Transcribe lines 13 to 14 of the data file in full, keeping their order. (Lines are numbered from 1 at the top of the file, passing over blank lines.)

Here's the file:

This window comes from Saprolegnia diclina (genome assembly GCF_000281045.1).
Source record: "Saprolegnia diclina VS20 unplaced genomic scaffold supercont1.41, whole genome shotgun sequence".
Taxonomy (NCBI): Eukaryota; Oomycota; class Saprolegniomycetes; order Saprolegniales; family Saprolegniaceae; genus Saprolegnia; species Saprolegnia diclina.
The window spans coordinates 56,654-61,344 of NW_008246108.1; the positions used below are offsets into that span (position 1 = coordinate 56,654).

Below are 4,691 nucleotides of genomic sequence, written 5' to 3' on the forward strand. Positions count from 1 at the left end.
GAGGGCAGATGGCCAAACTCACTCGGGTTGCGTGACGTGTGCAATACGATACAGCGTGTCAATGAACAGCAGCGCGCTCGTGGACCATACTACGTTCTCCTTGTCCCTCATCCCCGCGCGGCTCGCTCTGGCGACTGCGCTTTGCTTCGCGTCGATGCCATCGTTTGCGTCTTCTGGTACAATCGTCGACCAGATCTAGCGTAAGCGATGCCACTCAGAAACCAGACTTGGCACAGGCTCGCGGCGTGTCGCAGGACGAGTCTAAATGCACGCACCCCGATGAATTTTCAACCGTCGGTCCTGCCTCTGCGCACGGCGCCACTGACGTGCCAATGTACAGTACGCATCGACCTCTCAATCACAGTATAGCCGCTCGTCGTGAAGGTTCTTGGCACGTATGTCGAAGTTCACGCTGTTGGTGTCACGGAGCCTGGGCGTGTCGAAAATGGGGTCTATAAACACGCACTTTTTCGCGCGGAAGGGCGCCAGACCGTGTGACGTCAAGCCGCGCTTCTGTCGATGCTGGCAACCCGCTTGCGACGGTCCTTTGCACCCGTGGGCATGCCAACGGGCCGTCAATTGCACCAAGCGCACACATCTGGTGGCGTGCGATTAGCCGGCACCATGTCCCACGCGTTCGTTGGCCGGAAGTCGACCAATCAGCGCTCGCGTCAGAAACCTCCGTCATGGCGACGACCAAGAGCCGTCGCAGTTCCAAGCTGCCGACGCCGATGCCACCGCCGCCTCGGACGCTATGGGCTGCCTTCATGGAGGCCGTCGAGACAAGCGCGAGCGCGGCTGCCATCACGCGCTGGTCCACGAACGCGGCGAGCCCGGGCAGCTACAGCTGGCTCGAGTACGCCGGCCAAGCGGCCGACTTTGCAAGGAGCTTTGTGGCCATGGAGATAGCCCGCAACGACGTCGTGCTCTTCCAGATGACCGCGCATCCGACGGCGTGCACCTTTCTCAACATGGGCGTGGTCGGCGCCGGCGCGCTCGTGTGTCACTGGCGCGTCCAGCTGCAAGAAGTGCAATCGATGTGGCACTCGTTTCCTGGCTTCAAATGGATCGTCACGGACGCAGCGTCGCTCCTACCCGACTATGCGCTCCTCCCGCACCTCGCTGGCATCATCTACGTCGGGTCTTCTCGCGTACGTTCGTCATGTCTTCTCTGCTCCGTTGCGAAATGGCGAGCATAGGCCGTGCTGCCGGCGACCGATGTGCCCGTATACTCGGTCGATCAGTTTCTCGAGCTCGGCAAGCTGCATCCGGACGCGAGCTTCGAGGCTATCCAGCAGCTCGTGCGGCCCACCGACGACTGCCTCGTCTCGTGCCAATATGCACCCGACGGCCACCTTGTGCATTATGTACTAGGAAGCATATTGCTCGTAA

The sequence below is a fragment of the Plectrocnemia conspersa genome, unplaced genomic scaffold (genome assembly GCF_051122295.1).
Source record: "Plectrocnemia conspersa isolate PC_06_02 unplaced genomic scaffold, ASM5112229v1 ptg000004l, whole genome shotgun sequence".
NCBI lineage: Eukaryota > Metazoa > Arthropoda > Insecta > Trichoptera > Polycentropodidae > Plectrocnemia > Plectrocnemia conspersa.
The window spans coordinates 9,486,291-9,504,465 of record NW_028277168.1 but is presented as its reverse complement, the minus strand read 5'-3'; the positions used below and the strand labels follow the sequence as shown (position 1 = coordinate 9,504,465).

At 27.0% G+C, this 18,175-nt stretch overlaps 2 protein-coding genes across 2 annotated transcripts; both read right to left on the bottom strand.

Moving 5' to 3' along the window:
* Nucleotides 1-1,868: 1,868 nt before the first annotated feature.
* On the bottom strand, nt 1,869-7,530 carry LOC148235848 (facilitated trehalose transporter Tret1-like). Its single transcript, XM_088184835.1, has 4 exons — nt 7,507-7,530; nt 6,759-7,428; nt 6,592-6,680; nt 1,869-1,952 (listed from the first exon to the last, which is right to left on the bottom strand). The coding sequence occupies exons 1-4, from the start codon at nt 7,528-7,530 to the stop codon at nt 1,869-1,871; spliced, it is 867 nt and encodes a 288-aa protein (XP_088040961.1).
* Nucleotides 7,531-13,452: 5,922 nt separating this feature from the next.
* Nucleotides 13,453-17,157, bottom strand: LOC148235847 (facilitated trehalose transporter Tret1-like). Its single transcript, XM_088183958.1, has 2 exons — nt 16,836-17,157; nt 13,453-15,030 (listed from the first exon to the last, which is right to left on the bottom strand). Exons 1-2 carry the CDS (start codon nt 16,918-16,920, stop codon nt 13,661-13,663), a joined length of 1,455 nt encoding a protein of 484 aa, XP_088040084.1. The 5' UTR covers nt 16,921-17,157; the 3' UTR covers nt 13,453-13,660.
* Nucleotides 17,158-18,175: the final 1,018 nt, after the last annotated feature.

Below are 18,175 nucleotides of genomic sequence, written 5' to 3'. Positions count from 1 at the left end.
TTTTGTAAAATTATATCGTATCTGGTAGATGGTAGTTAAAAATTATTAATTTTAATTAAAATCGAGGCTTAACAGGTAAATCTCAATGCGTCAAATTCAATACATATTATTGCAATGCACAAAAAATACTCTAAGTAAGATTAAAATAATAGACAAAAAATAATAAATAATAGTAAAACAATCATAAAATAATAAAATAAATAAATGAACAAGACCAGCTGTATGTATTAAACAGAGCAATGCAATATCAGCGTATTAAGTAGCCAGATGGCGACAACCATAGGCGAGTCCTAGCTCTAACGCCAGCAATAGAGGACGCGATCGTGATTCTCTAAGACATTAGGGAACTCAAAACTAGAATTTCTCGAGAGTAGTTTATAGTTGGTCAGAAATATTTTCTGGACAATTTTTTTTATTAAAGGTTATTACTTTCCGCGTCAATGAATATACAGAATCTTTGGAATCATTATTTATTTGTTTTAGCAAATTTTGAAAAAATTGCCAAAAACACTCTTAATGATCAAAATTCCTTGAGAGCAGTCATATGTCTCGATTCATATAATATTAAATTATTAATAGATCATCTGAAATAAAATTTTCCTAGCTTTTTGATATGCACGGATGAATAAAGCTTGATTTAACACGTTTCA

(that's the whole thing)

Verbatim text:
* Nucleotides 1-1,868: 1,868 nt before the first annotated feature.
* On the bottom strand, nt 1,869-7,530 carry LOC148235848 (facilitated trehalose transporter Tret1-like). Its single transcript, XM_088184835.1, has 4 exons — nt 7,507-7,530; nt 6,759-7,428; nt 6,592-6,680; nt 1,869-1,952 (listed from the first exon to the last, which is right to left on the bottom strand). The coding sequence occupies exons 1-4, from the start codon at nt 7,528-7,530 to the stop codon at nt 1,869-1,871; spliced, it is 867 nt and encodes a 288-aa protein (XP_088040961.1).